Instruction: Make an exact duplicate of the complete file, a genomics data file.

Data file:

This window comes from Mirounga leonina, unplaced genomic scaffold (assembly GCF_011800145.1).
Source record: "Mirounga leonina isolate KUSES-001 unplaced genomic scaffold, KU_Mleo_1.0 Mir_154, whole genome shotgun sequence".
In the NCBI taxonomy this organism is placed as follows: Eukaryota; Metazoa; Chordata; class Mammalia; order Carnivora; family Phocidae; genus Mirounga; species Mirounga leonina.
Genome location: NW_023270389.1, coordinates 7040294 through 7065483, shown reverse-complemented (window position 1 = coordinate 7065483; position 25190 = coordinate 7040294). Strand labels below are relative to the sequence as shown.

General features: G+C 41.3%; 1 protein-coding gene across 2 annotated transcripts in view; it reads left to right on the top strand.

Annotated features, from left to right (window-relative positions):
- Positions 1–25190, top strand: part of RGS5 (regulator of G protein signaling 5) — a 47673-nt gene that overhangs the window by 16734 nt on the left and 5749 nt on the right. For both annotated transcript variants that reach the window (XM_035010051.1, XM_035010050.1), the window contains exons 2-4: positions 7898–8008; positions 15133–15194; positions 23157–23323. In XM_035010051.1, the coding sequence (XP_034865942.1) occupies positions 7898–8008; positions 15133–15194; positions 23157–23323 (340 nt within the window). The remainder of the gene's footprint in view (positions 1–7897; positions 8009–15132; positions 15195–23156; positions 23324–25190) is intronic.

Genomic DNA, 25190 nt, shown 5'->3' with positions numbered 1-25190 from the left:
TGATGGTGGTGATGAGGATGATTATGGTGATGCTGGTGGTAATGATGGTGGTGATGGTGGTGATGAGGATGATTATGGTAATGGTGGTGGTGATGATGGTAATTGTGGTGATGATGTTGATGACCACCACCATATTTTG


This window comes from Mirounga leonina, unplaced genomic scaffold (assembly GCF_011800145.1).
Source record: "Mirounga leonina isolate KUSES-001 unplaced genomic scaffold, KU_Mleo_1.0 Mir_154, whole genome shotgun sequence".
In the NCBI taxonomy this organism is placed as follows: Eukaryota; Metazoa; Chordata; class Mammalia; order Carnivora; family Phocidae; genus Mirounga; species Mirounga leonina.
Genome location: NW_023270389.1, coordinates 7040294 through 7065483, shown reverse-complemented (window position 1 = coordinate 7065483; position 25190 = coordinate 7040294). Strand labels below are relative to the sequence as shown.

General features: G+C 41.3%; 1 protein-coding gene across 2 annotated transcripts in view; it reads left to right on the top strand.

Annotated features, from left to right (window-relative positions):
- Positions 1–25190, top strand: part of RGS5 (regulator of G protein signaling 5) — a 47673-nt gene that overhangs the window by 16734 nt on the left and 5749 nt on the right. For both annotated transcript variants that reach the window (XM_035010051.1, XM_035010050.1), the window contains exons 2-4: positions 7898–8008; positions 15133–15194; positions 23157–23323. In XM_035010051.1, the coding sequence (XP_034865942.1) occupies positions 7898–8008; positions 15133–15194; positions 23157–23323 (340 nt within the window). The remainder of the gene's footprint in view (positions 1–7897; positions 8009–15132; positions 15195–23156; positions 23324–25190) is intronic.

Genomic DNA, 25190 nt, shown 5'->3' with positions numbered 1-25190 from the left:
TGATGGTGGTGATGAGGATGATTATGGTGATGCTGGTGGTAATGATGGTGGTGATGGTGGTGATGAGGATGATTATGGTAATGGTGGTGGTGATGATGGTAATTGTGGTGATGATGTTGATGACCACCACCATATTTTG